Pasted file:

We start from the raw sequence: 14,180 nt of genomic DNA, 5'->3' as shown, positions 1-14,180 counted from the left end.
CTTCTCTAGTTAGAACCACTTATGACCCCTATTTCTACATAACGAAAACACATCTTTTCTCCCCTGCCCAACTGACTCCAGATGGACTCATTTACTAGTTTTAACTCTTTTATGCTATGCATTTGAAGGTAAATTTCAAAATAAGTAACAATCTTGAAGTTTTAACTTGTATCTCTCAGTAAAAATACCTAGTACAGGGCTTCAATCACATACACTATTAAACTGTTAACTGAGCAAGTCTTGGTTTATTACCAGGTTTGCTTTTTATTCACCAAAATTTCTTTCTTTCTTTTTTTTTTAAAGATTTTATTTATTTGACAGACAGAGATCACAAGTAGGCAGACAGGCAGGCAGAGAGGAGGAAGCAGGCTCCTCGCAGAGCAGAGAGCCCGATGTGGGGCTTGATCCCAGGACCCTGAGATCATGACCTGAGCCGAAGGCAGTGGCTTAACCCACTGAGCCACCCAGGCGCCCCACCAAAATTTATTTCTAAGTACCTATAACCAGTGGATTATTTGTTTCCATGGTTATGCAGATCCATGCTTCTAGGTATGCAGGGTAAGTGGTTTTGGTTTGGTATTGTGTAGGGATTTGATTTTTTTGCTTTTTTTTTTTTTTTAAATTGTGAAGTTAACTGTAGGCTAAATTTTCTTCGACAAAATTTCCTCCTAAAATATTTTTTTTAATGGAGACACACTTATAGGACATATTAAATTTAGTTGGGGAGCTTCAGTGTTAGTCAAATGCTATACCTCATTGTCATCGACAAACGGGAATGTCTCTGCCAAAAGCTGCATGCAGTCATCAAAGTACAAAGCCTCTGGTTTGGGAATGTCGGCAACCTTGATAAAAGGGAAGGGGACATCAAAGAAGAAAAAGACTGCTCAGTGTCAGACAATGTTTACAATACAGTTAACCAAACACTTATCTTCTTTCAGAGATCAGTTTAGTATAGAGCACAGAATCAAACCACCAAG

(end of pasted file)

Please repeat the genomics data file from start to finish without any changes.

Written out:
We start from the raw sequence: 14,180 nt of genomic DNA, 5'->3' as shown, positions 1-14,180 counted from the left end.
CTTCTCTAGTTAGAACCACTTATGACCCCTATTTCTACATAACGAAAACACATCTTTTCTCCCCTGCCCAACTGACTCCAGATGGACTCATTTACTAGTTTTAACTCTTTTATGCTATGCATTTGAAGGTAAATTTCAAAATAAGTAACAATCTTGAAGTTTTAACTTGTATCTCTCAGTAAAAATACCTAGTACAGGGCTTCAATCACATACACTATTAAACTGTTAACTGAGCAAGTCTTGGTTTATTACCAGGTTTGCTTTTTATTCACCAAAATTTCTTTCTTTCTTTTTTTTTTAAAGATTTTATTTATTTGACAGACAGAGATCACAAGTAGGCAGACAGGCAGGCAGAGAGGAGGAAGCAGGCTCCTCGCAGAGCAGAGAGCCCGATGTGGGGCTTGATCCCAGGACCCTGAGATCATGACCTGAGCCGAAGGCAGTGGCTTAACCCACTGAGCCACCCAGGCGCCCCACCAAAATTTATTTCTAAGTACCTATAACCAGTGGATTATTTGTTTCCATGGTTATGCAGATCCATGCTTCTAGGTATGCAGGGTAAGTGGTTTTGGTTTGGTATTGTGTAGGGATTTGATTTTTTTGCTTTTTTTTTTTTTTTAAATTGTGAAGTTAACTGTAGGCTAAATTTTCTTCGACAAAATTTCCTCCTAAAATATTTTTTTTAATGGAGACACACTTATAGGACATATTAAATTTAGTTGGGGAGCTTCAGTGTTAGTCAAATGCTATACCTCATTGTCATCGACAAACGGGAATGTCTCTGCCAAAAGCTGCATGCAGTCATCAAAGTACAAAGCCTCTGGTTTGGGAATGTCGGCAACCTTGATAAAAGGGAAGGGGACATCAAAGAAGAAAAAGACTGCTCAGTGTCAGACAATGTTTACAATACAGTTAACCAAACACTTATCTTCTTTCAGAGATCAGTTTAGTATAGAGCACAGAATCAAACCACCAAG